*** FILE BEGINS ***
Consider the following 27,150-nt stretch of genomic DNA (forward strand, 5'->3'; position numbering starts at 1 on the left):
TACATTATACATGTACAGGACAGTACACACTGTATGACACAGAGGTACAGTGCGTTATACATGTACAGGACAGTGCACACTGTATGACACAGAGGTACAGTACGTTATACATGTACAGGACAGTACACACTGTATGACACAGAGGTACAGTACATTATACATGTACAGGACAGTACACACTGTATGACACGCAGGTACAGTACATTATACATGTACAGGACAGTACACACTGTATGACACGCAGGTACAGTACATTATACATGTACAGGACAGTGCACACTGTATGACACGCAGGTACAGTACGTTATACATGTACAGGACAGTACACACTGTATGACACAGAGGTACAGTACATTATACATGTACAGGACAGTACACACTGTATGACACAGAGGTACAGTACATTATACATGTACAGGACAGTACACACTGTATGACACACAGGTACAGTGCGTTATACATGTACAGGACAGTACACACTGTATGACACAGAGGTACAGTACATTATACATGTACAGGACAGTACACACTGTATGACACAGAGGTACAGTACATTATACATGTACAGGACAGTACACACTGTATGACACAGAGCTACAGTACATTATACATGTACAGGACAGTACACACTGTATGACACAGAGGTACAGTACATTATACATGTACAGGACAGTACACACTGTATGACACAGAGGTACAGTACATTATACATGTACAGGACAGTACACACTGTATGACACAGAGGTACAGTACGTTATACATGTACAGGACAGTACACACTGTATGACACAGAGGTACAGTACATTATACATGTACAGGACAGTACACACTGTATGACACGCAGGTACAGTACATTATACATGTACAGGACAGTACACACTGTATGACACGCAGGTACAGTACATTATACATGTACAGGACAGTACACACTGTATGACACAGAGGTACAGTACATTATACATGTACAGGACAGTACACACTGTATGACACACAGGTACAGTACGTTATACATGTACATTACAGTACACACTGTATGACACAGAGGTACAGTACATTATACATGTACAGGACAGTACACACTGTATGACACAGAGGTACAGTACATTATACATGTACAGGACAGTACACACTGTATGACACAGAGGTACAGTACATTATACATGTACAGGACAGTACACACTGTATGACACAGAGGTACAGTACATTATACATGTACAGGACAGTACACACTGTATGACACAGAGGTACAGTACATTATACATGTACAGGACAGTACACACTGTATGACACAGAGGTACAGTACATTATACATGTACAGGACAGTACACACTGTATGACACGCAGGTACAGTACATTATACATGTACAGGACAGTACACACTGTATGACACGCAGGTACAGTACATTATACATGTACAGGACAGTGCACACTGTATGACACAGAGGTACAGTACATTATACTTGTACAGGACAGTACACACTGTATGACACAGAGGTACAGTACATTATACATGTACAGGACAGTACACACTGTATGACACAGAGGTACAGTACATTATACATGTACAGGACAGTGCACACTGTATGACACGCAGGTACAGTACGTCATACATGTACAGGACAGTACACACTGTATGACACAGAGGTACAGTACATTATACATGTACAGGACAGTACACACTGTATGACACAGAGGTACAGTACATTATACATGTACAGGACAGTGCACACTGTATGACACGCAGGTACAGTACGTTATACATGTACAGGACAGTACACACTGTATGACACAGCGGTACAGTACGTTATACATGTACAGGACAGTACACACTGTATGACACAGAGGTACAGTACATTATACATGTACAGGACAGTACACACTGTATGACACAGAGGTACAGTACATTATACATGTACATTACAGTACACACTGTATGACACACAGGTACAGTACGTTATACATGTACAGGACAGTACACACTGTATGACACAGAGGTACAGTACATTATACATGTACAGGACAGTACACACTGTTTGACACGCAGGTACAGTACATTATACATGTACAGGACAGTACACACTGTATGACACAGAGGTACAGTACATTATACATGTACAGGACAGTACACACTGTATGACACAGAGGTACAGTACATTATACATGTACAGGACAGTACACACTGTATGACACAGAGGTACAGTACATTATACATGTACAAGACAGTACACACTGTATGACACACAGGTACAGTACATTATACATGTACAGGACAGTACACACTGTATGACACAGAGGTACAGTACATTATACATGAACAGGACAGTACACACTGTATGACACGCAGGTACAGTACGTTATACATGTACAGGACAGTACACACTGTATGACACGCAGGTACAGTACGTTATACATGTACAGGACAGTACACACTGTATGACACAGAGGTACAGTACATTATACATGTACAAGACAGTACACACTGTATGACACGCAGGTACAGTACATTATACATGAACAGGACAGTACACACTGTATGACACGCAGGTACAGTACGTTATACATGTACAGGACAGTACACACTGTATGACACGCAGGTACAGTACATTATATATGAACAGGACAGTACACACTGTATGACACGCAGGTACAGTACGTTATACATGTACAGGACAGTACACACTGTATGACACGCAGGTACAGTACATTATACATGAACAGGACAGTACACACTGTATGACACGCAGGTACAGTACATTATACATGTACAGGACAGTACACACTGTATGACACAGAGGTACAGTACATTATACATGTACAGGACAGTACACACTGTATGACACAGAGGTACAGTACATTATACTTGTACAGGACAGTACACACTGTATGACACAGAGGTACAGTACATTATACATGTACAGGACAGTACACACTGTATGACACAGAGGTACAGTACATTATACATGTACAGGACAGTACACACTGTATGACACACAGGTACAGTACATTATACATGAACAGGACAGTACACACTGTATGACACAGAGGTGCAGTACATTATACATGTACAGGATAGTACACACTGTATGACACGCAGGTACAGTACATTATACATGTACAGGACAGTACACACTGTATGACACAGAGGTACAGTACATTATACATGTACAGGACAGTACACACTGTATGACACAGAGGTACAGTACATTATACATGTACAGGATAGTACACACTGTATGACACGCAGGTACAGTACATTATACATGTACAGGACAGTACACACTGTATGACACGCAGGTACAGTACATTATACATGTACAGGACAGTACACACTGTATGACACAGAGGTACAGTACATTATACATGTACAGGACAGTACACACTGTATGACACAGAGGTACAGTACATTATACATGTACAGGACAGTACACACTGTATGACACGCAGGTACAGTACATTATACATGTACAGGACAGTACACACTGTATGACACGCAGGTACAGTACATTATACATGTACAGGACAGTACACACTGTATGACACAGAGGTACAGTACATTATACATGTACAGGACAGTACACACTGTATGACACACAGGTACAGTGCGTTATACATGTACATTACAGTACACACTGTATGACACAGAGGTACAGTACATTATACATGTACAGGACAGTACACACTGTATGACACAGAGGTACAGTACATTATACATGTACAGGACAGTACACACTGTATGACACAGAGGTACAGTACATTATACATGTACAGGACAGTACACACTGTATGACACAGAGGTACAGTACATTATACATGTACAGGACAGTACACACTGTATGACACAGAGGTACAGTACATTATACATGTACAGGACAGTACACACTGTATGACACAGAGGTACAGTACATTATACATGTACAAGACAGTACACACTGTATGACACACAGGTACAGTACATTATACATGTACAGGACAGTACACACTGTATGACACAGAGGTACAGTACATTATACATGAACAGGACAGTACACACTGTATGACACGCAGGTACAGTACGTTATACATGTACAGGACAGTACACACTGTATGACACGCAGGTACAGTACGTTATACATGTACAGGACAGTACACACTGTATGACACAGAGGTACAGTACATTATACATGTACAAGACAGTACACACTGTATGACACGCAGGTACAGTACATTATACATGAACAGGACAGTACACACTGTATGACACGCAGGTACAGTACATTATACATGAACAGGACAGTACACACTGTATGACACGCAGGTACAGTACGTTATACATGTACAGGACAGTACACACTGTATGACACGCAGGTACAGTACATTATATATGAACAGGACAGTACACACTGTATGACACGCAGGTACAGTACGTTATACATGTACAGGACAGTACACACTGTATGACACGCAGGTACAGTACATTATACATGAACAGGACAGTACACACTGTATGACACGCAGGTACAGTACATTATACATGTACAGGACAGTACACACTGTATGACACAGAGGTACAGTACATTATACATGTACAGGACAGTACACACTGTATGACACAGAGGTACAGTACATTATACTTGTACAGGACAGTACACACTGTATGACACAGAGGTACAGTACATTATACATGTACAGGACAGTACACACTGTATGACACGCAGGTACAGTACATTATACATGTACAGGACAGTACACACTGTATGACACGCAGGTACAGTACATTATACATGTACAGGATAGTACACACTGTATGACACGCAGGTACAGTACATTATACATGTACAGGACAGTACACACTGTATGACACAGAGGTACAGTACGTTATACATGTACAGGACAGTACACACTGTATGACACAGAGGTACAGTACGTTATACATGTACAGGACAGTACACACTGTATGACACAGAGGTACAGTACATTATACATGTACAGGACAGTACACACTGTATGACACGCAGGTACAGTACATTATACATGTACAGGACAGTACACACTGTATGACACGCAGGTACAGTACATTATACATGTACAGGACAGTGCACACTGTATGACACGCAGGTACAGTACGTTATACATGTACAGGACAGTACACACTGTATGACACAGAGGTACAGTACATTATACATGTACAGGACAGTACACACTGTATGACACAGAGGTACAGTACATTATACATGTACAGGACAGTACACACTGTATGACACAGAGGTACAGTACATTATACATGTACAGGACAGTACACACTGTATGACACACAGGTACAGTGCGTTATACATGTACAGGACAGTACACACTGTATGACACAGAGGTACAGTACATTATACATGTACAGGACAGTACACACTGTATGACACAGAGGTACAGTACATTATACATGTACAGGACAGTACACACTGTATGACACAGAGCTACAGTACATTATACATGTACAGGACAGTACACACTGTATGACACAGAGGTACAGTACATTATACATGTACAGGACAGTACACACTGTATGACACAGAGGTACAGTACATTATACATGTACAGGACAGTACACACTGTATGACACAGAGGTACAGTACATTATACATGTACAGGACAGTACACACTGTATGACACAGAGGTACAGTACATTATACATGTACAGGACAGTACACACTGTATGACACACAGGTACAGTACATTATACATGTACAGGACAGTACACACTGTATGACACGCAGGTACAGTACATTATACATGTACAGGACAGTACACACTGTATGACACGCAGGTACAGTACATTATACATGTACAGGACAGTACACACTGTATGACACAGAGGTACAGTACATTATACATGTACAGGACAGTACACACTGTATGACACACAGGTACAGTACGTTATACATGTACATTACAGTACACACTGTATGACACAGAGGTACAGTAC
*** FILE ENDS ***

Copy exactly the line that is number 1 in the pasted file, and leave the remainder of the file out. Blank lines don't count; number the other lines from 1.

Consider the following 27,150-nt stretch of genomic DNA (forward strand, 5'->3'; position numbering starts at 1 on the left):